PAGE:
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Fusco v. City of Union City

Decided: January 14, 1993.


On appeal from Superior Court of New Jersey, Law Division, Hudson County.

Bilder and Baime. The opinion of the court was delivered by Baime, J.A.D.


[261 NJSuper Page 334] At issue is whether a creditor's acceptance of partial payment of a debt by a third person creates a novation extinguishing the obligation of the original debtor. Union City appeals from the

Law Division's order, denying its motion to compel C & C Realty and C & C Associates (C & C) to comply with the terms of a settlement agreement. A stipulation of settlement required C & C to make periodic payments to Union City in return for its right to develop certain property. The property was subsequently sold to St. Michael's Development Corp. (St. Michael) which was also assigned C & C's rights and obligations under the settlement agreement. In denying the motion to enforce the settlement against C & C, the Law Division held that the City's public acknowledgment of the assignment and its acceptance of part performance by St. Michael created a novation discharging the original obligor. We disagree and reverse.

The facts are not in dispute. In 1986, Louis Fusco instituted a taxpayer's suit in which he sought to enjoin C & C from constructing residential units on property known as the monastery site. While the litigation was pending, C & C sold the property to Hugh De Fazio. The sale was contingent upon C & C's resolution of the Fusco suit. On October 31, 1986, a stipulation of settlement was entered between C & C, Fusco and the City. Under the stipulation, C & C agreed to construct two parks on land to be dedicated to the City. In addition, C & C was obliged to pay the City $75,000 in installments. The first $45,000 payment was to be made upon issuance of the requisite building permits. The remaining $30,000 was to be paid in yearly installments of $15,000.

On October 28, 1987, C & C and De Fazio executed a written contract for the sale of the property. Among other things, the contract contained an assignment of C & C's obligations under the settlement to construct the two parks and to pay the City $75,000 in accordance with the agreed upon schedule. St. Michael was then incorporated, with De Fazio as its principal, and was assigned the contract for the purchase of the monastery site, including assumption of C & C's duties under the stipulation of settlement.

It is uncontradicted that the City was not present during the negotiations between C & C and De Fazio and knew nothing of the intended assignment. However, the City subsequently accepted the $45,000 installment from De Fazio. The occasion was memorialized by a "symbolic photograph" depicting an enlarged $45,000 check. In 1988, the City accepted a deed from St. Michael for a public park. When the City failed to receive the $15,000 installments, demands were made on De Fazio who assured the Mayor that St. Michael would satisfy its obligations.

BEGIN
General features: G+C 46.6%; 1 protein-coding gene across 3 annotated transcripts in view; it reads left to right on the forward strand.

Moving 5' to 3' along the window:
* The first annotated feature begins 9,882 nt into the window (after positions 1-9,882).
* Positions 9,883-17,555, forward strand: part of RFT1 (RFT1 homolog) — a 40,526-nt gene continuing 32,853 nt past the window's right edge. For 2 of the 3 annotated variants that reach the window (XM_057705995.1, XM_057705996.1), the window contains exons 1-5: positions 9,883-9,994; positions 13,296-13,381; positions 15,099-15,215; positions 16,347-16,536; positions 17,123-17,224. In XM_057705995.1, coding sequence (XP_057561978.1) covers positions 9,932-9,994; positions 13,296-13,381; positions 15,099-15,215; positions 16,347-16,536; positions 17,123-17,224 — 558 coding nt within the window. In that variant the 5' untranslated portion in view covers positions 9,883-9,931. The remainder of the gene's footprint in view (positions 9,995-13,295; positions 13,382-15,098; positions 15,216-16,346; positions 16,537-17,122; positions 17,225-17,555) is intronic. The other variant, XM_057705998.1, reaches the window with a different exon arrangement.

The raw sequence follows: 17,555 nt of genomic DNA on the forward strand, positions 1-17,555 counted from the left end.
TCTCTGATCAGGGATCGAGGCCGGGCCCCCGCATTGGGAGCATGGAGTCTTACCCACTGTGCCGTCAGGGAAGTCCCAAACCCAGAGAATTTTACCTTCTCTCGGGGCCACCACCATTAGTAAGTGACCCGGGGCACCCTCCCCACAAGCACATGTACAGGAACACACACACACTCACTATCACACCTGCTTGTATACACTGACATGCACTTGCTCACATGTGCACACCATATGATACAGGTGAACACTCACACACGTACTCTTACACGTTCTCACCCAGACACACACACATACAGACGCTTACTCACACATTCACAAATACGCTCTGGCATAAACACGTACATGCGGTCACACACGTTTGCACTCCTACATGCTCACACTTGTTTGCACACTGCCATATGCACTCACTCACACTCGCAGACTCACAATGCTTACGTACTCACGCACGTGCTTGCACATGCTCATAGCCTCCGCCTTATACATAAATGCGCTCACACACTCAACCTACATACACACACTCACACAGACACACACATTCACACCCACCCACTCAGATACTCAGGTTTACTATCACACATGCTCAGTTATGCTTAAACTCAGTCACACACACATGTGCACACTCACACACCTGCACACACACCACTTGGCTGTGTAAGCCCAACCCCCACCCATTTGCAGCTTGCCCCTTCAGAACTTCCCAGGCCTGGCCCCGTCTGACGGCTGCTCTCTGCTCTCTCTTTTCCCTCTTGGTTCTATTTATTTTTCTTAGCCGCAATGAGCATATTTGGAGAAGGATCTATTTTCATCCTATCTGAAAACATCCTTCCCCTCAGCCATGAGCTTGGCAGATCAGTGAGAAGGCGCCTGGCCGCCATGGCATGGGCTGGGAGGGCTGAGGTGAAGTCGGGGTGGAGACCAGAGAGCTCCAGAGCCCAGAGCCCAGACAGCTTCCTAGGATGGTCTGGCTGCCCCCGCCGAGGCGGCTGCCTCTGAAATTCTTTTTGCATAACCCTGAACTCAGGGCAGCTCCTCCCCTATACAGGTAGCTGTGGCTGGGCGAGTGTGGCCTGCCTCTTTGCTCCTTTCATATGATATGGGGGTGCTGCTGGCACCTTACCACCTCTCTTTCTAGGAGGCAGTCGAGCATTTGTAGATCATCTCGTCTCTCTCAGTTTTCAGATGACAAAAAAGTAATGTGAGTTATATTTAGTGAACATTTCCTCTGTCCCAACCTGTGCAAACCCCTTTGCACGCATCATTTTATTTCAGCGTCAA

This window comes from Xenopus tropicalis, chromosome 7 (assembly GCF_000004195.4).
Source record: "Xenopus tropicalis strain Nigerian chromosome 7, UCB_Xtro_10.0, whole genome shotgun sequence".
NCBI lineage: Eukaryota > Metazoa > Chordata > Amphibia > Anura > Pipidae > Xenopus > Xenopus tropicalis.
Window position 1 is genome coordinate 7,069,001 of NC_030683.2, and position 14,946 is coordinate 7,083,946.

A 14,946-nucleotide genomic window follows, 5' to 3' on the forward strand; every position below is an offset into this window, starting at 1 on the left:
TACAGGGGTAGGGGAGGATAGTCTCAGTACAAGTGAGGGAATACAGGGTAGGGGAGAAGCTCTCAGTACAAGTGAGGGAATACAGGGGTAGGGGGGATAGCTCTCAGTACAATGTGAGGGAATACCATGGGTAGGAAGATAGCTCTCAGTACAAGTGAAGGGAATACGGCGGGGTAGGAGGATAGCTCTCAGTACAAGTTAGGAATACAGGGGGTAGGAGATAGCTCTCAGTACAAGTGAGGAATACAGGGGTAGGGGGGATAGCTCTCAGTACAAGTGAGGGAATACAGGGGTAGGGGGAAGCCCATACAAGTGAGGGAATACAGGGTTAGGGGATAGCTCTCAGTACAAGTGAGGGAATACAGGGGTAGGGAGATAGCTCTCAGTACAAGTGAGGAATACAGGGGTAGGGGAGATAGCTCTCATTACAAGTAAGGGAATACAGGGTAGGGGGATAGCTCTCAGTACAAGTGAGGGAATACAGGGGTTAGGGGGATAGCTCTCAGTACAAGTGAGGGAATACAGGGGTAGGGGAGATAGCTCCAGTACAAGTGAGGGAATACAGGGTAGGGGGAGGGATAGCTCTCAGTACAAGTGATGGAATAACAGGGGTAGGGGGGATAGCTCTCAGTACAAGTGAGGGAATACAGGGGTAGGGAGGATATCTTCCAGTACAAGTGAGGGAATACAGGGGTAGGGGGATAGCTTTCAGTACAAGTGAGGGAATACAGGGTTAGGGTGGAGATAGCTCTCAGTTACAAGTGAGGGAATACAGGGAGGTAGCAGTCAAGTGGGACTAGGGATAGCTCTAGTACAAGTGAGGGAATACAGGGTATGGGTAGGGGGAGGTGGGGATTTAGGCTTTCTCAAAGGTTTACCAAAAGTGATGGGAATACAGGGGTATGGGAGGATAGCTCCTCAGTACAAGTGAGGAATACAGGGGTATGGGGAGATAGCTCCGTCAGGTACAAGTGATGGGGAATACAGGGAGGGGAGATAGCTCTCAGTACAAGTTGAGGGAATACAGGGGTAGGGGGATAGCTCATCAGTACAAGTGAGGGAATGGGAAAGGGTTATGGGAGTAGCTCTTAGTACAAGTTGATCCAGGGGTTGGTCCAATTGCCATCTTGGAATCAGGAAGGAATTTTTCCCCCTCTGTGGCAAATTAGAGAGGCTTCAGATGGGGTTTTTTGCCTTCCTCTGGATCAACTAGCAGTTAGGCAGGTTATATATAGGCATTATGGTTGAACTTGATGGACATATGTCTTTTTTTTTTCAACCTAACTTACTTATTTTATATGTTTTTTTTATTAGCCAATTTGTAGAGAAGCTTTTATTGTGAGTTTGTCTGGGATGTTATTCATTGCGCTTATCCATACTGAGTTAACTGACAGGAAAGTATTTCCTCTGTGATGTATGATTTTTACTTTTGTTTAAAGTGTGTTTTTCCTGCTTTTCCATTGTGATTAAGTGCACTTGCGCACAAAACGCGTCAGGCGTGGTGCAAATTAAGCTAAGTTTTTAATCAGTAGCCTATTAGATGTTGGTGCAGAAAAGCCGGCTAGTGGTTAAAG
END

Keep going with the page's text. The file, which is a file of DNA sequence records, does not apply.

On November 9, 1990, the City filed a motion to enforce litigant's rights against C & C. The matter apparently remained dormant until January 24, 1991, when a consent judgment was entered, requiring St. Michael to pay the remaining $30,000 in $10,000 installments. The judgment specifically recited that the City "reserved all rights . . . to proceed against C & C" if its obligations under the stipulation of settlement were not satisfied.

After St. Michael went into bankruptcy, the City moved to enforce the settlement against C & C. In his letter opinion denying the motion, the Law Division Judge found an implied novation by reason of the City's acceptance of partial performance by St. Michael and its reliance upon De Fazio for satisfaction of C & C's obligations. The Judge concluded that the City's "overall conduct" disclosed "its acquiescence" in the assignment of C & C's duties and in the substitution of St. Michael for the original obligor.

We find no support in the record for the Law Division Judge's Conclusion that C & C was discharged from performing its obligations under the settlement agreement. A novation may be broadly defined as the substitution of a new contract or obligation for an old one which is thereby extinguished. 15 Williston On Contracts, § 1865 at 582-85 (3d ed. 1972). Our present Discussion is confined to situations in which a new party is introduced. In that respect, a novation "is a substituted

contract that includes as a party one who was neither the obligor nor the obligee of the original duty." Restatement (Second) of Contracts, § 280 at 377 (1981). A novation "necessarily involves the immediate discharge of an old debt or duty, or part of it and the creation of a new one." 15 Williston On Contracts, § 1865 at 587. The extinguishment of the original duty is fundamental to a novation, because a subsequent breach gives no right of action against the initial obligor. See Restatement (Second) of Contracts, Comments to § 280 at 378. In contrast, an assignment does not ...

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